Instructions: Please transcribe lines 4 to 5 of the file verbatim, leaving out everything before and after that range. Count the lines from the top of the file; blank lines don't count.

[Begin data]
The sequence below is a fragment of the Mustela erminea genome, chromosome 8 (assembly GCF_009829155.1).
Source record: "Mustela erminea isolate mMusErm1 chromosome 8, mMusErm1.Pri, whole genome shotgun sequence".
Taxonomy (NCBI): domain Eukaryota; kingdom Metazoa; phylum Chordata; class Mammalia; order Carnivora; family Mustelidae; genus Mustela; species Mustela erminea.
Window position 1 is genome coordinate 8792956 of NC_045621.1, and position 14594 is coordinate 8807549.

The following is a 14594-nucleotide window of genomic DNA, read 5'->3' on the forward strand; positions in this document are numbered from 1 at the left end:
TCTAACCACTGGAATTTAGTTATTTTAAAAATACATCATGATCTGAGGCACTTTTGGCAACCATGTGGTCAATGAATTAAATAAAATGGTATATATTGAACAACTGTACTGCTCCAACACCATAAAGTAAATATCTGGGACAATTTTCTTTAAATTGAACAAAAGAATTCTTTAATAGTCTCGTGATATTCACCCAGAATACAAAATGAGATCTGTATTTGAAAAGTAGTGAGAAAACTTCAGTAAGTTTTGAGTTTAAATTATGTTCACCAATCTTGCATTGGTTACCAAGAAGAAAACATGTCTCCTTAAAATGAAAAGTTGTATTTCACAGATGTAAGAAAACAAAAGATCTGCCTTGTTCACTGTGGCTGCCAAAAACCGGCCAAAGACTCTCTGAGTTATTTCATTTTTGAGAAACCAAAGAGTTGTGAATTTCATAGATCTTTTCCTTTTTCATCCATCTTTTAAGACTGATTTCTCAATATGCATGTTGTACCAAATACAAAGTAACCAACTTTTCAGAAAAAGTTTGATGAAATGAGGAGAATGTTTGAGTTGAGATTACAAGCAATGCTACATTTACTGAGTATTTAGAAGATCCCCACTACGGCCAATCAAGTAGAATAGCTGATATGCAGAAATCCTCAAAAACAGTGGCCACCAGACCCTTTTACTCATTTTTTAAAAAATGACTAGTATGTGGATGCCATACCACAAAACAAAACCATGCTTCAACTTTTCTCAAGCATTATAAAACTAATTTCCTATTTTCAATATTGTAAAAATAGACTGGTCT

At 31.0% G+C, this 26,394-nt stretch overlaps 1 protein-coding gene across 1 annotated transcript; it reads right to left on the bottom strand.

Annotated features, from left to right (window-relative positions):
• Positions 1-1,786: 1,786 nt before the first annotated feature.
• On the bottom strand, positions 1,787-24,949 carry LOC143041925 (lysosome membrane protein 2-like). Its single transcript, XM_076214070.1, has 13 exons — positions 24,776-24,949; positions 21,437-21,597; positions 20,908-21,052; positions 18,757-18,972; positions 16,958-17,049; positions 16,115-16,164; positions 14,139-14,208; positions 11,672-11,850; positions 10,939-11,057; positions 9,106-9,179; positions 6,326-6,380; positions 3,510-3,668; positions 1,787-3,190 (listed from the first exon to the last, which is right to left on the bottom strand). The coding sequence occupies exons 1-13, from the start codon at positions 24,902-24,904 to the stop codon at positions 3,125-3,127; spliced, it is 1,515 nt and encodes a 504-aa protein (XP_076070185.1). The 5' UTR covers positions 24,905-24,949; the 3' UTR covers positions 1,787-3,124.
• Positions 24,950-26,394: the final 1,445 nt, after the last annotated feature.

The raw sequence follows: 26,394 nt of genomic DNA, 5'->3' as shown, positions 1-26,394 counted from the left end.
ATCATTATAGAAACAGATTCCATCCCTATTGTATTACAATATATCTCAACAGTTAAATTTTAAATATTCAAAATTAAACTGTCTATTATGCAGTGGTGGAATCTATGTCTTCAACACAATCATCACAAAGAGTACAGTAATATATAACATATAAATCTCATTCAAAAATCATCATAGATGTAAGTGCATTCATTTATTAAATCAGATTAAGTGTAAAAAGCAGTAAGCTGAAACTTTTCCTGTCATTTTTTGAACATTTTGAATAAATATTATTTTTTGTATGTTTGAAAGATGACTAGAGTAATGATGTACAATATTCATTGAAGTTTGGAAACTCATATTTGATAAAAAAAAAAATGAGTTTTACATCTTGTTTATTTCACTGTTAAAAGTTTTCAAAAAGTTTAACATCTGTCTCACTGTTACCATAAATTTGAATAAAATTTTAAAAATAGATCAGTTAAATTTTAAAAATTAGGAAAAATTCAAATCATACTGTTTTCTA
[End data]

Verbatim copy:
Window position 1 is genome coordinate 8792956 of NC_045621.1, and position 14594 is coordinate 8807549.

The following is a 14594-nucleotide window of genomic DNA, read 5'->3' on the forward strand; positions in this document are numbered from 1 at the left end: